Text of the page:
Concord — March 1, 2006 — The House will vote Mar. 7 on three bills to control milfoil and other invasive lake weeds in a war the tourist industry hopes to win. Sixty-seven lakes already cede control of large sectors to milfoil, and the menace appears as far north as the Connecticut lakes, although it is still rare north of Lake Ossipee.
HB 1407, co-sponsored by Rep. David Russell (R-Gilmanton Iron Works), makes permanent the exotic weeds prevention program and the temporary $3 hike in boat registration fees to pay for it. HB 1317, co-sponsored by Russell, Rep. Mike Whalley (R-Alton) and Rep. Janet Allen (R-Center Barnstead), authorizes Environmental Services to use herbicides to kill off unwelcome growth in ponds and lakes. HB 1701 increases the boat registration fee from $5 to $9 for the same environmental campaign. The bills left committee with endorsements of 15-1, 17-0 and 13-1 respectively, reflecting the importance of saving the state’s pristine fresh water while there is time.
Jody Connor, chief biologist for Environmental Services, is responsible for protecting 950 lakes and ponds. He said several hundred volunteers watched lakes last year and intercepted 20 boats with milfoil on their hulls, trailers or props. All the donated labor would have cost the state millions if it had paid those people.
“We used to think once the plants were in there, they were always in there,” Connor told the governor and executive councilors last week.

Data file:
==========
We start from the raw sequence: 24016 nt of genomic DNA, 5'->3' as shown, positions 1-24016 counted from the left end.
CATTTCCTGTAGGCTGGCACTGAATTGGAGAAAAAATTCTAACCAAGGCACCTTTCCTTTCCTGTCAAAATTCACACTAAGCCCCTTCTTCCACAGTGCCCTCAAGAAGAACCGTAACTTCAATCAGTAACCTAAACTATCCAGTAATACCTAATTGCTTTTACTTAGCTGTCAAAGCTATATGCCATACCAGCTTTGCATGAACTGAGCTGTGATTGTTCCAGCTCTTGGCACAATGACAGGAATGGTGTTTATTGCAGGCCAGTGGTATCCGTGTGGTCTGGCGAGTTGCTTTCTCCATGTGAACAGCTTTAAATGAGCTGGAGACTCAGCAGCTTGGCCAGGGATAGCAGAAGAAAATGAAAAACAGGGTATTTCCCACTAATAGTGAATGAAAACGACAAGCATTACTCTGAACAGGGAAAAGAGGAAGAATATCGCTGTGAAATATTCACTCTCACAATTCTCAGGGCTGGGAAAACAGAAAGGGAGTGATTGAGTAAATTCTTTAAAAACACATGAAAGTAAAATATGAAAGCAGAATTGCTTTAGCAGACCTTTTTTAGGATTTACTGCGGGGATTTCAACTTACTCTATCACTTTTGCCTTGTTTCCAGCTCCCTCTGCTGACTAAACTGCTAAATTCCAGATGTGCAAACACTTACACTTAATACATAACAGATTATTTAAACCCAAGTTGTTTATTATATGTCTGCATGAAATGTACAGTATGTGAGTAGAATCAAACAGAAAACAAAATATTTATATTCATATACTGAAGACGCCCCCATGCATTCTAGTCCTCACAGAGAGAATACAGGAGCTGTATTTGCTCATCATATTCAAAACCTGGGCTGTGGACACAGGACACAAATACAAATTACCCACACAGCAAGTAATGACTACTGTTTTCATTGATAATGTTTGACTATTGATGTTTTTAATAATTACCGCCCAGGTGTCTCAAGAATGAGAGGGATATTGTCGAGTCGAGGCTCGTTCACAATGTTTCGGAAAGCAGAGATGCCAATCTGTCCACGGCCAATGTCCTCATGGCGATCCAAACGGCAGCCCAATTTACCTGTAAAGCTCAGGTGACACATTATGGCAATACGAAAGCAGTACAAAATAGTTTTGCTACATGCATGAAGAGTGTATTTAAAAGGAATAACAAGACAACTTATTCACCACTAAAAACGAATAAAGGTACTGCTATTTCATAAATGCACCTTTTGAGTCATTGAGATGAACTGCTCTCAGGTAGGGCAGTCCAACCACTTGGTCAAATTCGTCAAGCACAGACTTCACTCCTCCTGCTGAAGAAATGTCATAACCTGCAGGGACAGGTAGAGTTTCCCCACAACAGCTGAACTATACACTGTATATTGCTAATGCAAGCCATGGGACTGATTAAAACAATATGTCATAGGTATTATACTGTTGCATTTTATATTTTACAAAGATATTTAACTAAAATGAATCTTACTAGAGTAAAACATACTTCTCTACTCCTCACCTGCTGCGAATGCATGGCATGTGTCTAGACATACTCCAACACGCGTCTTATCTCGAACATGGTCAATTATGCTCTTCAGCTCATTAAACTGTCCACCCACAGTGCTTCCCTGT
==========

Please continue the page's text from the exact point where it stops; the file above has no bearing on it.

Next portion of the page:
Councilor Ray Wieczorek (R-Manchester) expressed the conventional wisdom. The plant keeps growing and growing like bamboo. But Connor pointed to a breakthrough on Lake Suncook in Barnstead. It was 40 percent choked with milfoil in the fall of 2003. Previous herbicide treatments had killed the leaves, but the roots and stalks survived.
In 2004 a team of UNH researchers and volunteers used a mix of herbicides, including the chemical 2,4-D, which penetrates the whole plant and kills it to the roots. Environmentalists cleared the dead milfoil from dozens of acres, pulling it out by hand and with underwater suction dredges. The whole pilot project cost $150,000.
Rep. Alida Millham (R-Gilford) said the lakes and waters of the state are the lifeline of the tourist economy.
“We can’t ignore the threat,” she said. “I’m on the board of the New Hampshire Lakes Association, and they administer the grants to recruit volunteers to monitor boat launches. They educate people hauling boats in and out. It’s working.”
Senator Carl Johnson (R-Meredith) chairs the Environmental and Wildlife Committee and said new approaches to milfoil show the invasion could be reversible. He’s pleased with evidence milfoil has been eradicated on Suncook Lake in Barnstead after a multi-year effort.